Joyce fears ICC plan could hit Irish Test bid

Updated: Feb 22, 2011, 23:42 PM IST

Dhaka: Ireland`s leading player Ed Joyce fears the International Cricket Council`s plan to restrict the next edition of the World Cup to 10 teams will hit their hopes of joining the Test-playing nations.

"It`s a setback for us as a country," Joyce told reporters on Tuesday as he relaxed before their opening match against Bangladesh in Dhaka on Friday.

The governing body, the ICC, last week in Dhaka confirmed a plan to pare down the 50-over World Cup from 14 to 10 teams from 2015.

Ireland have already applied for Test status to the ICC and Joyce feared the World Cup slimdown plan could jepoardise their chances.

"We need to play in these global tournaments to push our case and obviously if we can`t play the next World Cup that will be a bit of a blow."

In the 2007 World Cup played in the Caribbean, Ireland made a huge impact with wins over Bangladesh and Pakistan, the latter result memorably putting out the 1992 champions.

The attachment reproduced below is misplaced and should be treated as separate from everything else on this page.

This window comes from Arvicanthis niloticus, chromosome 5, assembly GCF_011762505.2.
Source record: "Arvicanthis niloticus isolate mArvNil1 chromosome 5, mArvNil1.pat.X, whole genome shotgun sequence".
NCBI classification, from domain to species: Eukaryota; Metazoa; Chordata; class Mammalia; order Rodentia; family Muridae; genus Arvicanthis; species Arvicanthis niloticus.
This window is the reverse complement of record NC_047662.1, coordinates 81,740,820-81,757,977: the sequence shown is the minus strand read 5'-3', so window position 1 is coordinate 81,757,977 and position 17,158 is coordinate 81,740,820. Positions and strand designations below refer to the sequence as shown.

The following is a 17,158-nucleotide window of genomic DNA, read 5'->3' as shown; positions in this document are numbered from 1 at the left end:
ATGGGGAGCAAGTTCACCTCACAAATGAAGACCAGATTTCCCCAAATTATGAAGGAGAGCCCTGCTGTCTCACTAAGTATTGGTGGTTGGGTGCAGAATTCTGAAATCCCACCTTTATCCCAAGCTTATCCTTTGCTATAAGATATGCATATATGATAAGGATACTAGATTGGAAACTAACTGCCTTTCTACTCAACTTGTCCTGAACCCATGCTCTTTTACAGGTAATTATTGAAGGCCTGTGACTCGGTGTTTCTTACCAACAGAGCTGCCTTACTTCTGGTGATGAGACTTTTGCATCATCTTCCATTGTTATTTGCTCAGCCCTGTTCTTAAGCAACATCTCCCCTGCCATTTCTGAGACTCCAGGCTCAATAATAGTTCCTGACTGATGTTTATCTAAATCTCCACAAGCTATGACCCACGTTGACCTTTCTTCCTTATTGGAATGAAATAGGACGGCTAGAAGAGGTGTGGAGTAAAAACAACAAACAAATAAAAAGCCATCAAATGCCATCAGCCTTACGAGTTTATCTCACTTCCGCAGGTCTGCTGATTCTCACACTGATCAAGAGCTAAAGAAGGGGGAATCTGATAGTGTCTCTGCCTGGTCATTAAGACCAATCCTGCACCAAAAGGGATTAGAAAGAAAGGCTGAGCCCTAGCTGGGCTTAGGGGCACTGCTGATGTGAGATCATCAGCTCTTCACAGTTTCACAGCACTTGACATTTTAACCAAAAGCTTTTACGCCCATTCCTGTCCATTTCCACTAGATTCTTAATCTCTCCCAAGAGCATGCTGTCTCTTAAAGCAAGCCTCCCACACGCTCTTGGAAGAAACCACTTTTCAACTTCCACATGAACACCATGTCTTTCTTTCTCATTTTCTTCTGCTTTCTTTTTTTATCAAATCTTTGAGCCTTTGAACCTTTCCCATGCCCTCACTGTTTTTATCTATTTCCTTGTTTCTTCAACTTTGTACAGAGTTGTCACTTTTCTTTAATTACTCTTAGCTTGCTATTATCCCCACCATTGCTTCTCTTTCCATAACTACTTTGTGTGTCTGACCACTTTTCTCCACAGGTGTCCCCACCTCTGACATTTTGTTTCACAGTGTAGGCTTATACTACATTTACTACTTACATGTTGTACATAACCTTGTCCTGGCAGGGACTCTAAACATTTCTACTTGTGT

"We made great strides after the 2007 World Cup where the boys performed so well in the West Indies," said Joyce.

In that event he played for England as he chased Test qualification before returning to play for his countrymen last year.

"Obviously we (the Irish) beat Pakistan, Bangladesh, tied with Zimbabwe and got through to the Super Eights and performed well in the Twenty20 World Cup."

"So we believe as a country, as a cricketing nation, we are on our way and obviously it will be a blow not to be able to be involved in future World Cups," Joyce continued.

"It`s hard to see how cricket would benefit in our country from that because we would not be exposed to the top teams," he said.

"We have some young players coming through and we have got a good side at the moment. So we are hoping it doesn`t come to that."

"It could be the case if we don`t get into the future World Cups perhaps the guys will have to go back to do what they did before."

"It`s only the last year that contracts have come to Irish cricket anyway. So we just hope it doesn`t get that bad," he said.

Bureau Report